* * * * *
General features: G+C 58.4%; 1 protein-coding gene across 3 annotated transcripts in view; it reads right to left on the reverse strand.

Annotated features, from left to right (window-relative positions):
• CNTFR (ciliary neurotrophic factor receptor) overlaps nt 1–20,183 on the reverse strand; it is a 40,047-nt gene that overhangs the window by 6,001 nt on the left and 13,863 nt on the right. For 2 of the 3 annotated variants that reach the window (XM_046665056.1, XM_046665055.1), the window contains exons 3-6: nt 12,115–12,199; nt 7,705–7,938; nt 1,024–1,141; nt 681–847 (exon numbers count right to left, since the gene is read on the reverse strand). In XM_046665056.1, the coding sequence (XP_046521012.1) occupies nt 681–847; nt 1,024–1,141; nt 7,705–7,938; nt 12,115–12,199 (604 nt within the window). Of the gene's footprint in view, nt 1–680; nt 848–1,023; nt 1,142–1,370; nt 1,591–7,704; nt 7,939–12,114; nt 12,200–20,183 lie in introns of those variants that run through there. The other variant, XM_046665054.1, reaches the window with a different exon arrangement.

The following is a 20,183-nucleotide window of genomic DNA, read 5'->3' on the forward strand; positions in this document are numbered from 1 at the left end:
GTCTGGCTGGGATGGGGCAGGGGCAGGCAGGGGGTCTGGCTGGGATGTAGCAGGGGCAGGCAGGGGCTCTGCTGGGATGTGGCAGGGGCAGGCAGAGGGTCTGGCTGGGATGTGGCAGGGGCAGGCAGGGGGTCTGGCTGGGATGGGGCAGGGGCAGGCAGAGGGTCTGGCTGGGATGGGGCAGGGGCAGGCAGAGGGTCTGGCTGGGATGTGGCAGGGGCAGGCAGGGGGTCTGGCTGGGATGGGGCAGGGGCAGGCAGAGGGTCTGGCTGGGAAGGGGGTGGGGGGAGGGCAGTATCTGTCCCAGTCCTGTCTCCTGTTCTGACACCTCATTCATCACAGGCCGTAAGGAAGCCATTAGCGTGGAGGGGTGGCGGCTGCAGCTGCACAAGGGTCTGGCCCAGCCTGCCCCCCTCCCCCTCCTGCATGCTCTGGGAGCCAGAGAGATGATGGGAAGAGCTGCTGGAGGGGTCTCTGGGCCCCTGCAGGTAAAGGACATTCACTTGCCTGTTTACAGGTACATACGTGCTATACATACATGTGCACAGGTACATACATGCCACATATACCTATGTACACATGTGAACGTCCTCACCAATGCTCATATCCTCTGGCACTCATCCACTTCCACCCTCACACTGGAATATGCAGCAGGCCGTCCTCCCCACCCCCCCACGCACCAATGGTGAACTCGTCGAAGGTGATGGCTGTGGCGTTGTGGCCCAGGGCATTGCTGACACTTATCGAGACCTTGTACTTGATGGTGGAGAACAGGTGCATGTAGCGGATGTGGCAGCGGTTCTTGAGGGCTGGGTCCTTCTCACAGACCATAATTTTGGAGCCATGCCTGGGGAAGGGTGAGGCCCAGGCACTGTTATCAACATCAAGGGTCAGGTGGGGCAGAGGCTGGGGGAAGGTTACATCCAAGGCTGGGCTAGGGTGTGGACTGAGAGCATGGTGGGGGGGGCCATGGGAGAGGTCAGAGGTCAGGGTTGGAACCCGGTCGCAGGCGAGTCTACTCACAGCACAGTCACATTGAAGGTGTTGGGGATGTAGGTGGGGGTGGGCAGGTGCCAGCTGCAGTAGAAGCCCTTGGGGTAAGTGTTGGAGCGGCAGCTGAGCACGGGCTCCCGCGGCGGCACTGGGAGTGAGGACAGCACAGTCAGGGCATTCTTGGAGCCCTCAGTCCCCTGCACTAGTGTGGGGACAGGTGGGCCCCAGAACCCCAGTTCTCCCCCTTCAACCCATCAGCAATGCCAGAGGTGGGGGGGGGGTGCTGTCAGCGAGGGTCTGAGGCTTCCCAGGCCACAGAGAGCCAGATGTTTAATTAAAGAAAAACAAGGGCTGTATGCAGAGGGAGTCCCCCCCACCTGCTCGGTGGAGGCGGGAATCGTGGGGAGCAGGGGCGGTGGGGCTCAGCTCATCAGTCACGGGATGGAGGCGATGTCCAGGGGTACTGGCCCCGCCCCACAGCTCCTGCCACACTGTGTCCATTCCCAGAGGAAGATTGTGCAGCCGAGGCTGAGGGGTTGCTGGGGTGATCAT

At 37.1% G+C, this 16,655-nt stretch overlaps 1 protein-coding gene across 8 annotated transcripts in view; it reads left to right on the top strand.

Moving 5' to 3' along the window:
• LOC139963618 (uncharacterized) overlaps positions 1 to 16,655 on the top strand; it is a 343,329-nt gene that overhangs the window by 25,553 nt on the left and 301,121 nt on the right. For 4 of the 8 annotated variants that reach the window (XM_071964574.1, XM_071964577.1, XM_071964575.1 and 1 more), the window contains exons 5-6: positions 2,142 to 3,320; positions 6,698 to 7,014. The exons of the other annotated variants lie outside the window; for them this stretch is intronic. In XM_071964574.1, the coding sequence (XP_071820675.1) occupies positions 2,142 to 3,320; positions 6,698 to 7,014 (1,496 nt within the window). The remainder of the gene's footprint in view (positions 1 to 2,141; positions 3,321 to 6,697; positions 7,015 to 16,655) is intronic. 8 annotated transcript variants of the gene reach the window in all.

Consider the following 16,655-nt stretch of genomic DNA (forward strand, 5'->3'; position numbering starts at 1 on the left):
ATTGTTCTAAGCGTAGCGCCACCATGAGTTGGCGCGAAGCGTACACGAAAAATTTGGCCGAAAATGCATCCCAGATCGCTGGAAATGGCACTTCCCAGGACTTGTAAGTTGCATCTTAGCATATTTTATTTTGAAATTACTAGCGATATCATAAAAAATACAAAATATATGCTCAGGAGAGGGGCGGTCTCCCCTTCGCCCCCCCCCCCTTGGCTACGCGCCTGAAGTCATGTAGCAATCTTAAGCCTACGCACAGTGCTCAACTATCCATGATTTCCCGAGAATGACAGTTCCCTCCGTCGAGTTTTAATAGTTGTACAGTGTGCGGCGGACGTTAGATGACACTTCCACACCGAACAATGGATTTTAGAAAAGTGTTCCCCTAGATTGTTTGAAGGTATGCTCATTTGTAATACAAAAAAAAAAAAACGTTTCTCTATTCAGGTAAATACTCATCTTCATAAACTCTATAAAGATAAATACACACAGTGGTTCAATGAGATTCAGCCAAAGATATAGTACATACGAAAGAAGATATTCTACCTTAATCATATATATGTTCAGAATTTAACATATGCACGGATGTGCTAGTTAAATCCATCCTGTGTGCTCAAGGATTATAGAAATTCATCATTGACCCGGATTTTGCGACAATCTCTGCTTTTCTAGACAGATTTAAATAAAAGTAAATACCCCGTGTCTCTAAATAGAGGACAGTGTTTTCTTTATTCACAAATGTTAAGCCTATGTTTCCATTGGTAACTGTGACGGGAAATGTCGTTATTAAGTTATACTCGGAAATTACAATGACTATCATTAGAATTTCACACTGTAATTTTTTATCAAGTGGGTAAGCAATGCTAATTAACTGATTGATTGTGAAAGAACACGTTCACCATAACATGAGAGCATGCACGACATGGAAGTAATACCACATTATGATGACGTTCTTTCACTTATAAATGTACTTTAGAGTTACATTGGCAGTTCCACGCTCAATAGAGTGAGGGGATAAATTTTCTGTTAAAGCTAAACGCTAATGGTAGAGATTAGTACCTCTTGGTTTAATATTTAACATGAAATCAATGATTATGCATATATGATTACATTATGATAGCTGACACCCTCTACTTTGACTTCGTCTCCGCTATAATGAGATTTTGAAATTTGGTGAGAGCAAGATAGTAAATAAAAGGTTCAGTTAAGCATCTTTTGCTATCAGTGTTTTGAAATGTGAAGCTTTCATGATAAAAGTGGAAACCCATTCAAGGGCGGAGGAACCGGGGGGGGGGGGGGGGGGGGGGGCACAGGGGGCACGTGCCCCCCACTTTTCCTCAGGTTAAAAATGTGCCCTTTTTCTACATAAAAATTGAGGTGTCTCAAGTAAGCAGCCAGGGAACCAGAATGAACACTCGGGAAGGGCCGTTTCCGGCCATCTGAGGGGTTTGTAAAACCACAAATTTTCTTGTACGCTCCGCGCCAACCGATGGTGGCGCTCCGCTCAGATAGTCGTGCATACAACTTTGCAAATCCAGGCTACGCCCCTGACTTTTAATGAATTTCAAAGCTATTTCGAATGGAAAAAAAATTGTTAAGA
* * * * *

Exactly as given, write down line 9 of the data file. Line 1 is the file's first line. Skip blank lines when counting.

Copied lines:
Consider the following 16,655-nt stretch of genomic DNA (forward strand, 5'->3'; position numbering starts at 1 on the left):